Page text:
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Overflowing of carburetor - Motorcycles

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Instructions

    • 1 Put your bike on the center kick stand either outdoors or in a well-ventilated garage with the door open. You'll need to run the engine, so don't make the mistake of doing that in a closed garage.
    • 2 Set up a powerful fan next to the bike to help keep the engine cool. The cooling fins on your bike's engine rely on the apparent wind created when the bike is in motion to keep the block from overheating. Since you'll be standing still, you will need to keep plenty of airflow on the engine.
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    • 3 Remove any body work or other obstructions so you have clean access to the back of the carburetors.
    • 4 Find the ports for each carburetor on the intake track. The port is a metal tube extending upward from the intake covered either by a rubber nipple or a screw. Each carburetor has its own port. Remove the plug (be it metal screw or rubber nipple).
    • 5 Attach the manometer lines to each of the carburetor ports. With the manometer face up, attach the leftmost line to the port on the leftmost carburetor and work from left to right. Keep the lines free of any kinks or obstructions that could interrupt the flow.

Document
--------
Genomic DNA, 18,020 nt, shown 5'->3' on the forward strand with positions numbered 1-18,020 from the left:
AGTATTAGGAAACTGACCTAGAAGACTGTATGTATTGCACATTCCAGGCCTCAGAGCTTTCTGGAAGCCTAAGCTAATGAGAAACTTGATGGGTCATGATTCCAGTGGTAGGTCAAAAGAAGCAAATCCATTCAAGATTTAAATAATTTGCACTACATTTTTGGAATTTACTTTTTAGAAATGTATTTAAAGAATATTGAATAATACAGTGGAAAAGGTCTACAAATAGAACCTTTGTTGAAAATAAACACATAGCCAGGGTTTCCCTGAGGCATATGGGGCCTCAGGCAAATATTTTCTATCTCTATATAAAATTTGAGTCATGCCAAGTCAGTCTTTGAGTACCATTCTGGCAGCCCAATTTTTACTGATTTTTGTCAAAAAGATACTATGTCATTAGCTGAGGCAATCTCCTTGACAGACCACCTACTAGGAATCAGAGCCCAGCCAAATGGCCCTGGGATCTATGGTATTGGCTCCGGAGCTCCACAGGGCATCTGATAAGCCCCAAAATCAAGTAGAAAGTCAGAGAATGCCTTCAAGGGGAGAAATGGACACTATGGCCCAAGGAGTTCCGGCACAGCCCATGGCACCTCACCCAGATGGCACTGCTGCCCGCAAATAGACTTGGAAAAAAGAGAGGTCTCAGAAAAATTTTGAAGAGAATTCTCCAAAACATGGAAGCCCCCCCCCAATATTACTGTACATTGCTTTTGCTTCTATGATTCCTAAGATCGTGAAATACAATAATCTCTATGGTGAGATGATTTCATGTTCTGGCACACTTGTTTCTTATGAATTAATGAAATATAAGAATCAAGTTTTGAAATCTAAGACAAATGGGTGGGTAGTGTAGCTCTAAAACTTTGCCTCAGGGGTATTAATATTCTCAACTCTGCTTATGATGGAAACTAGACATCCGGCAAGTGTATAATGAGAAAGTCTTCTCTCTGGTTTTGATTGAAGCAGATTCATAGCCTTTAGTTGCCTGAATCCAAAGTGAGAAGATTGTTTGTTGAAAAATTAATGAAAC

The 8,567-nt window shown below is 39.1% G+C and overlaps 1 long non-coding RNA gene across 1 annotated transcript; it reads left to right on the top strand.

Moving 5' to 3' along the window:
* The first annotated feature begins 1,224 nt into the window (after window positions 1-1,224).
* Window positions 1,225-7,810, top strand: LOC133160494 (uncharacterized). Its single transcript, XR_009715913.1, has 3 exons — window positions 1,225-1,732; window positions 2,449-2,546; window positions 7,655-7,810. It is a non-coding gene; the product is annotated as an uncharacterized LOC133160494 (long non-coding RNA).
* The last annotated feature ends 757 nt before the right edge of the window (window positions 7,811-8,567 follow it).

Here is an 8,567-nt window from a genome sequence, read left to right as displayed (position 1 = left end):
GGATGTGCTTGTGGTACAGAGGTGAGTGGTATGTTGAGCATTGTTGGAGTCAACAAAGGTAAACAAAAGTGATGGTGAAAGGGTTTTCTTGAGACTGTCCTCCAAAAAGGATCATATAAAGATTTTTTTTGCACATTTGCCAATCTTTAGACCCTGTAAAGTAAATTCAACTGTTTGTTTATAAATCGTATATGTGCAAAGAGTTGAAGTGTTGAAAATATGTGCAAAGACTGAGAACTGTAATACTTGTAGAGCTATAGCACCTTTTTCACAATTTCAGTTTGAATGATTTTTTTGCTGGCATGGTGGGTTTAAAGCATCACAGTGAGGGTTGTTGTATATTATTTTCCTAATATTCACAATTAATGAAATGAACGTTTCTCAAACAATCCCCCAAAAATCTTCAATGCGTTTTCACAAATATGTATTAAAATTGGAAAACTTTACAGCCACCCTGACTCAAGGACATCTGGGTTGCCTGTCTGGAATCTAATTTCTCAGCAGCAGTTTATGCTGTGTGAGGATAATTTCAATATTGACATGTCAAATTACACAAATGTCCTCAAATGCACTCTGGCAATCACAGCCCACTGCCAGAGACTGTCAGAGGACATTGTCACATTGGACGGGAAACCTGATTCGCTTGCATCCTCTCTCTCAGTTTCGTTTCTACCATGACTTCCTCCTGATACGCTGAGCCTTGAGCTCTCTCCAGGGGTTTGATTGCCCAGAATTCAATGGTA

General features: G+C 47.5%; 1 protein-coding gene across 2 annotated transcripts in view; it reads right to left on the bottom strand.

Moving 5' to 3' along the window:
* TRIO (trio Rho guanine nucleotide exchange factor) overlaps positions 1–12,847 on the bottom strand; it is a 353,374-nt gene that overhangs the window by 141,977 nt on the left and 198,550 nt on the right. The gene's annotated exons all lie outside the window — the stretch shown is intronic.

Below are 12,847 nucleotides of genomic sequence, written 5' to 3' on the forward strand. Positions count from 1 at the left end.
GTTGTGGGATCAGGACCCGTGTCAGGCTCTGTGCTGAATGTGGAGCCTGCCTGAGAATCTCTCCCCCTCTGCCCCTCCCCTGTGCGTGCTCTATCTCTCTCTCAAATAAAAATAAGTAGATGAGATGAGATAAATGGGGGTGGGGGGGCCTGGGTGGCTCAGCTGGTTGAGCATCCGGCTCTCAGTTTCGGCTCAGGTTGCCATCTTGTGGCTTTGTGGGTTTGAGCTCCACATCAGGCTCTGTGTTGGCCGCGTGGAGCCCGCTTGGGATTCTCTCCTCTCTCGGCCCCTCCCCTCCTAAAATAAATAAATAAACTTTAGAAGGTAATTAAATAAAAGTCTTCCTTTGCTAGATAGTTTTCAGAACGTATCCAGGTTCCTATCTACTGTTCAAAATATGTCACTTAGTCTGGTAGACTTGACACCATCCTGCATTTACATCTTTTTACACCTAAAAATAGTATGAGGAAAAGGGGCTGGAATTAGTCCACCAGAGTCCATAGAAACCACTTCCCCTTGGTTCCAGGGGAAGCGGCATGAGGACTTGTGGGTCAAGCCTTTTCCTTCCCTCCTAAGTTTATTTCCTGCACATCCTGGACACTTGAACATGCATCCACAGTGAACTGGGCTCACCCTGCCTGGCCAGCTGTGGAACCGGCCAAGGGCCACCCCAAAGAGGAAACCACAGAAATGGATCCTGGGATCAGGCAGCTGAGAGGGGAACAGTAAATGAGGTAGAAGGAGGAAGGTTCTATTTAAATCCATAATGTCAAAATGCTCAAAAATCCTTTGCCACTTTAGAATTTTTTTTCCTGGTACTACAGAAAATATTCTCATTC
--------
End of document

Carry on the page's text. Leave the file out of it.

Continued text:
• 6 Start the bike using as little throttle as possible, and let it idle until the engine is warm. Don't forget to turn on the fan to keep the engine from getting too warm.
    • 7 Locate the vacuum adjustment screws along the top of the row of carburetors on the shared throttle arm. If you need help figuring out what the arm looks like, twist the throttle hand grip slightly and you will see the arm move back and forth. A standard, four-cylinder bike will have three adjustment screws along the throttle arm.
    • 8 Read the manometer for carburetors one and two (beginning from the left). Turn the leftmost adjustment screw to bring the vacuum readings for those two carburetors equal to each other. Turn the screw clockwise slightly and back again to get a sense of the effect on your readings. Do the same for carbs three and four using the rightmost adjustment screw. When your settings are balanced for each pair, use the adjustment screw in the center to bring the two pairs into balance with each other.
    • 9 Adjust the idle (fuel mixture) screw to set the appropriate idle speed. You can call your local shop to ask about the proper setting or check the service manual for your bike if you have it. Make sure you are using the warm idle recommendation as, at this point, your bike is at full running temperature.
    • 10 Tweak your vacuum settings if the idle adjustment threw them off slightly. Keep working back and forth from the carburetor adjustment screws to the idle adjustment screws until you have an equal vacuum for the four carbs and your idle is smooth and running at the proper speed.
    • 11 Turn off the engine and remove the manometer lines. Do not forget to replace the vacuum plugs in the carburetor ports to seal the air intake and preserve the balance of your newly tuned carburetors.

Posted on Jan 14, 2013

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